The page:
Congress has sometimes followed suit. Provisions in the CARES Act and the end-of-year funding package provided funding directly to institutions (and, through them, to students); flexibility on institutional refunds and the measurement of satisfactory academic progress; and other waivers and wiggle room. But only a few provisions have addressed key consumer protection concerns. For instance, the CARES Act and the end-of-year package both limited the use of institutional relief dollars from being spent on payments to contractors for pre-enrollment recruitment activities — a nod to the risk of online program management companies. And a later proposal by House Democrats (not included in the legislation passed by Congress) allowed certain institutions at risk of failing federal financial responsibility rules to avoid a requirement to post a letter of credit with the Department, provided they began to establish plans for winding down in the event of permanent closure. But efforts to protect consumers have largely stagnated. And as one expert put it to us, “Institutions have… convincingly positioned real regulatory relief as a freebie for Congress to give them,” appealing next to their $120-billion ask for funding, of which lawmakers have provided only a portion.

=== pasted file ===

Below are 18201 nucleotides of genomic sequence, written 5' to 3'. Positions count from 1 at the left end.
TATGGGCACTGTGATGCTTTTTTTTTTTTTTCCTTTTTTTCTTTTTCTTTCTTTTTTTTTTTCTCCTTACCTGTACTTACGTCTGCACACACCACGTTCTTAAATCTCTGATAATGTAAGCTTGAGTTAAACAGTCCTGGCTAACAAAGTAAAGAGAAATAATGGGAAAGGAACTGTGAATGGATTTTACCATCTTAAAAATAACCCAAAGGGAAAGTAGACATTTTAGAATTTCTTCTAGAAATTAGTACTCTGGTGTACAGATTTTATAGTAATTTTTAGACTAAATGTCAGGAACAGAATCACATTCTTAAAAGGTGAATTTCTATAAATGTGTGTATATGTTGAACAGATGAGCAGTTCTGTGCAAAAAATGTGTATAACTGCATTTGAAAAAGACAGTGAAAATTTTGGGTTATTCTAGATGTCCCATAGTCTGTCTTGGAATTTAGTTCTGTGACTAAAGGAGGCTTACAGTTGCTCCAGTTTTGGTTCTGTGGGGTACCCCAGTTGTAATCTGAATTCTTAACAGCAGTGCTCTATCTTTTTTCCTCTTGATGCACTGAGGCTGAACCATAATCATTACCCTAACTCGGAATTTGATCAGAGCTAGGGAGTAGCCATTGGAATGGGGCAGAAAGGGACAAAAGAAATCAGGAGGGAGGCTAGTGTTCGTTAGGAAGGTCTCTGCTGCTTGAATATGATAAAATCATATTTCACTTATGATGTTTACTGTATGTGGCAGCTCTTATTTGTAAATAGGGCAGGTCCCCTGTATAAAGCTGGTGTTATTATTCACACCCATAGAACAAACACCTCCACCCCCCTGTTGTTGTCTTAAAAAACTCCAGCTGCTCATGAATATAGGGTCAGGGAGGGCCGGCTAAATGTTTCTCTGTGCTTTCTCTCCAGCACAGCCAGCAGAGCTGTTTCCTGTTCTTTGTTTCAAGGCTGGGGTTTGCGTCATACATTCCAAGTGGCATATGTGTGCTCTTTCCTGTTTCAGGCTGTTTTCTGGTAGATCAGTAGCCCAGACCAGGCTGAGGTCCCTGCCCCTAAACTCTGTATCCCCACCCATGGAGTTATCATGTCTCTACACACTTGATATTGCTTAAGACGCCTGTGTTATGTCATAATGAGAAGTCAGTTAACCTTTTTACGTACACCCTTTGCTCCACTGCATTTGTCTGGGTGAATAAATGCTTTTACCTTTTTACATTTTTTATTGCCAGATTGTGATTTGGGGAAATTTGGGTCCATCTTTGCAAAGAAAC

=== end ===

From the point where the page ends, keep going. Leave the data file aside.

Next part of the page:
As the pandemic wears on, the status quo becomes less and less acceptable. And the risks to students continue to grow — that their colleges will fail to provide a high-quality educational experience in the online environment, or engage in predatory or aggressive recruiting practices, or even shutter altogether without warning. Without action, we could be doomed to repeat the mistakes of the Great Recession.

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Higher Education Accountability & Consumer Protection